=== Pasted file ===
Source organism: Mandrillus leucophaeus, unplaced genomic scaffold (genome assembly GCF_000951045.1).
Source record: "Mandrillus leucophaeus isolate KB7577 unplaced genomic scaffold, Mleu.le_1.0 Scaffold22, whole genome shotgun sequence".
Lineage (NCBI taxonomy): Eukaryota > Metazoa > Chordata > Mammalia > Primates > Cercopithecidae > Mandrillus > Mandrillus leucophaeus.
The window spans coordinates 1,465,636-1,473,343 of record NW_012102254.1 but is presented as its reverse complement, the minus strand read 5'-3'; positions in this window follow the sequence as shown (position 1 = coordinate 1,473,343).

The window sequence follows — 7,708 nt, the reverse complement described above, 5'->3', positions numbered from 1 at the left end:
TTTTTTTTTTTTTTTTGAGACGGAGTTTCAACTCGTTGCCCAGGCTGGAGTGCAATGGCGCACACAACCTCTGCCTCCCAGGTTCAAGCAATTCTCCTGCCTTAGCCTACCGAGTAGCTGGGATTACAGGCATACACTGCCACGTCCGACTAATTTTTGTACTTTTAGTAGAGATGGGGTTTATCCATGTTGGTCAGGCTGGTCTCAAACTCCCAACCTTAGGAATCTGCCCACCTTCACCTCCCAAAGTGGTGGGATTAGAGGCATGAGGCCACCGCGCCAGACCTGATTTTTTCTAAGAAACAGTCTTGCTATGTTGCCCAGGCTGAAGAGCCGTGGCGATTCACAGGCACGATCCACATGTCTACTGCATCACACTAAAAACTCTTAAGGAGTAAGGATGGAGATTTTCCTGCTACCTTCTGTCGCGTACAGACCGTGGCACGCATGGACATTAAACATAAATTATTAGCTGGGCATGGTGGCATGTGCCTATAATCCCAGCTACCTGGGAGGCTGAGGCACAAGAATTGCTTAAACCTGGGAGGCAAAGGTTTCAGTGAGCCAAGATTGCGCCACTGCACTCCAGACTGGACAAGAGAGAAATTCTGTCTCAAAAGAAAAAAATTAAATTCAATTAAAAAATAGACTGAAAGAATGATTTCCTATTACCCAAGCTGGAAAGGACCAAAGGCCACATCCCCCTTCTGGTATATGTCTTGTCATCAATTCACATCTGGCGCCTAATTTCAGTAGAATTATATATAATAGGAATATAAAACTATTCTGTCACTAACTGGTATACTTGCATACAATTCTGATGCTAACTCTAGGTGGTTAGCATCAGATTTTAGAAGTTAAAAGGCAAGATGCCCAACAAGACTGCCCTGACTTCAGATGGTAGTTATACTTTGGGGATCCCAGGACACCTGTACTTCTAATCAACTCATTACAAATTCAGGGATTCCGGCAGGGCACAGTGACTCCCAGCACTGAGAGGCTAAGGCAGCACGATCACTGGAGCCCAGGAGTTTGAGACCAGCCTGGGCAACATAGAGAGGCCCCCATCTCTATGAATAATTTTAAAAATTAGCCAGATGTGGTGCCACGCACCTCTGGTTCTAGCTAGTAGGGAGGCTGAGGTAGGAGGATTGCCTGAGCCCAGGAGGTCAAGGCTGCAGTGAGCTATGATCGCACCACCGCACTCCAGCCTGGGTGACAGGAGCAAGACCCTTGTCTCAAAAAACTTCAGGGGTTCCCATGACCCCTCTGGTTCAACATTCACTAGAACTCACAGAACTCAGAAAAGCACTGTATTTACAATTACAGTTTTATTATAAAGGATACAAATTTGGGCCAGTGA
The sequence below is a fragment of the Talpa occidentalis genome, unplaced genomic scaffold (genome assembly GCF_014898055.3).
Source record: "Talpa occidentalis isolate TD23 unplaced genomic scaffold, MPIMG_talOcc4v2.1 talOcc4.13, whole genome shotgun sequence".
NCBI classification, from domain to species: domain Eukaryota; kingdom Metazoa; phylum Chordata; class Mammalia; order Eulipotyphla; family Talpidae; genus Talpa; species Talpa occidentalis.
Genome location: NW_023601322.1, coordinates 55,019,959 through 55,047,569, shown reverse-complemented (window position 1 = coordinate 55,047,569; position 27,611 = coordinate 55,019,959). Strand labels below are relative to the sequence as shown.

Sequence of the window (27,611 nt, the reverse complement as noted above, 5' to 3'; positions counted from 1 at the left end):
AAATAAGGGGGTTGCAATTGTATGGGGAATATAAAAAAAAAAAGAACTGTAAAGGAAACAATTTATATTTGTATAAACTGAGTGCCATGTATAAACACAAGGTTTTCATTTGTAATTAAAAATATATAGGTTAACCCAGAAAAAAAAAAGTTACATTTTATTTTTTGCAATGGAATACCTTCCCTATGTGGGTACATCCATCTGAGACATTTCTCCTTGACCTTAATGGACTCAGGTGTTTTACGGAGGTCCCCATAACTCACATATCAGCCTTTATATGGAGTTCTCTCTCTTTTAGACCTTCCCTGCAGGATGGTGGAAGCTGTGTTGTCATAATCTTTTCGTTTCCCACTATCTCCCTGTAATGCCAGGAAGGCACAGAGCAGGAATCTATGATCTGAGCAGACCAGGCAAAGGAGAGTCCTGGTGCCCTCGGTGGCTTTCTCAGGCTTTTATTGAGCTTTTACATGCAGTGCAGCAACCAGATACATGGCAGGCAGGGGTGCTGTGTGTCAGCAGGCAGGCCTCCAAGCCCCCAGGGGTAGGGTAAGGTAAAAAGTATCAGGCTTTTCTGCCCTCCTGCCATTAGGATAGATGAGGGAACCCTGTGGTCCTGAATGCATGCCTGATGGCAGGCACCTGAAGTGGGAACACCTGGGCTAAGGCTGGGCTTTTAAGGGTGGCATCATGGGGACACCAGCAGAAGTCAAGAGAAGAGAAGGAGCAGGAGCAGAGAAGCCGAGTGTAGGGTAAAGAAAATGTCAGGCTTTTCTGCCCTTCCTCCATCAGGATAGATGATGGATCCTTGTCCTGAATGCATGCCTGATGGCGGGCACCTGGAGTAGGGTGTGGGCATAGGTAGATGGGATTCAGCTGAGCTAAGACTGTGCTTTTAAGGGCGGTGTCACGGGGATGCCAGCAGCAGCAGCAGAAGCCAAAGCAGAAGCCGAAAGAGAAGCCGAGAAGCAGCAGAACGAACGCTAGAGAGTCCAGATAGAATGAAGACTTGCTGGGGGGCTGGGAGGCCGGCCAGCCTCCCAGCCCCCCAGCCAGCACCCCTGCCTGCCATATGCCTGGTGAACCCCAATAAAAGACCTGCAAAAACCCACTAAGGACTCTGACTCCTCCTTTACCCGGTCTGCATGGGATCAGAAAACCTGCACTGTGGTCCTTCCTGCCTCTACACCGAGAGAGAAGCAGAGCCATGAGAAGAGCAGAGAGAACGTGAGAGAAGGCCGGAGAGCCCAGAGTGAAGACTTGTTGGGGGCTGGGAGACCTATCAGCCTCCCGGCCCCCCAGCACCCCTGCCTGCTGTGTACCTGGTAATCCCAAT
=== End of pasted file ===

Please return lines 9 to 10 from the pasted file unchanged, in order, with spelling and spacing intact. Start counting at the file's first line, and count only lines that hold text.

NCBI classification, from domain to species: domain Eukaryota; kingdom Metazoa; phylum Chordata; class Mammalia; order Eulipotyphla; family Talpidae; genus Talpa; species Talpa occidentalis.
Genome location: NW_023601322.1, coordinates 55,019,959 through 55,047,569, shown reverse-complemented (window position 1 = coordinate 55,047,569; position 27,611 = coordinate 55,019,959). Strand labels below are relative to the sequence as shown.